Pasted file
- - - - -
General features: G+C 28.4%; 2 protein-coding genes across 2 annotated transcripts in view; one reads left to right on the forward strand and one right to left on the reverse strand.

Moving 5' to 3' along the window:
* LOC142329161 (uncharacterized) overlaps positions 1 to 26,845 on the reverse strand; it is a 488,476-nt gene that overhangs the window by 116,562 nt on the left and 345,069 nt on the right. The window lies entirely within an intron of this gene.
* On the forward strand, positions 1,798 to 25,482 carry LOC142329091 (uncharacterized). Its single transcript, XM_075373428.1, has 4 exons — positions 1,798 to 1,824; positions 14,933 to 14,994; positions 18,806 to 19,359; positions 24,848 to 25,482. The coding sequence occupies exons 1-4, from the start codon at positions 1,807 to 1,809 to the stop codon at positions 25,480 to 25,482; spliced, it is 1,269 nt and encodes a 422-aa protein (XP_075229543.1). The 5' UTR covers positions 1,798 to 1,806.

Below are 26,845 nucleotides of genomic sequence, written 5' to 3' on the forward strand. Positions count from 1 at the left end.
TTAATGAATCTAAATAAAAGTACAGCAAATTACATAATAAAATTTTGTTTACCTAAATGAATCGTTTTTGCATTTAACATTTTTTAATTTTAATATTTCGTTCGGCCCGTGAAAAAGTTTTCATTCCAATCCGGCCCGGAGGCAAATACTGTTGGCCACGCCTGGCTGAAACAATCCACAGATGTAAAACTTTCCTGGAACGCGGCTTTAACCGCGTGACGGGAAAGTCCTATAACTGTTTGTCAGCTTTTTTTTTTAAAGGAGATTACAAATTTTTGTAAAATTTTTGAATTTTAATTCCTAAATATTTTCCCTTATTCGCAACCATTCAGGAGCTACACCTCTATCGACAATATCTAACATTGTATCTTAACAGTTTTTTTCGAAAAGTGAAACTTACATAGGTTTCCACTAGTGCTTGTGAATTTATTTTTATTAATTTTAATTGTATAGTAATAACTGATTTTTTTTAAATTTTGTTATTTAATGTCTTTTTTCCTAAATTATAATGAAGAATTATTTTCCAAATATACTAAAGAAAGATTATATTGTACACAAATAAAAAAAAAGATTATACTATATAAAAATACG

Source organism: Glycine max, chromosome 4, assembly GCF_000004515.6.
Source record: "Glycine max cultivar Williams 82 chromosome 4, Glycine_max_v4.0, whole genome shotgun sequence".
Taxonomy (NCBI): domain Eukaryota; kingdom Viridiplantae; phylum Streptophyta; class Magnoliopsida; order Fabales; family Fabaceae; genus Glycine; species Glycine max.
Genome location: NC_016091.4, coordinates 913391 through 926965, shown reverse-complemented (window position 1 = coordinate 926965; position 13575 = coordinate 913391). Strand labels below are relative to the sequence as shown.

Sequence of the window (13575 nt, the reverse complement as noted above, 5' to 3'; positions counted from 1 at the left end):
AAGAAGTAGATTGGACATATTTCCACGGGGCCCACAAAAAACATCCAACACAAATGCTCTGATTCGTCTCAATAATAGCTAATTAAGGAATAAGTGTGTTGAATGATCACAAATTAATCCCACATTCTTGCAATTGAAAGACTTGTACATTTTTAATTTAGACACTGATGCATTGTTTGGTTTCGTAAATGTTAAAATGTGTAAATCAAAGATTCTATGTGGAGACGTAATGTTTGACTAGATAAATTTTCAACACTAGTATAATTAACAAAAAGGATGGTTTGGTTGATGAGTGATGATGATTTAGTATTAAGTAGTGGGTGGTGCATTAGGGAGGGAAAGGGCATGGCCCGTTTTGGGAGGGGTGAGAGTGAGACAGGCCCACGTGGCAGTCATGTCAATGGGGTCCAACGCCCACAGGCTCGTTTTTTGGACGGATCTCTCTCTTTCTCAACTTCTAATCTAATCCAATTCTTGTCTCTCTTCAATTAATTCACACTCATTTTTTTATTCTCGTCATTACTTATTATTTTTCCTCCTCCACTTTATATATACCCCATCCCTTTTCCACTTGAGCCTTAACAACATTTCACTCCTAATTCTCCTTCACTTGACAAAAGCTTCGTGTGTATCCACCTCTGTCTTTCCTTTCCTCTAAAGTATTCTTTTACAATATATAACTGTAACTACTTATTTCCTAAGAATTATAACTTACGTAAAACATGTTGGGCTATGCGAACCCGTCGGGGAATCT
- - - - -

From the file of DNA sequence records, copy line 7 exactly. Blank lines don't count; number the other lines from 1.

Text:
Source organism: Glycine max, chromosome 4, assembly GCF_000004515.6.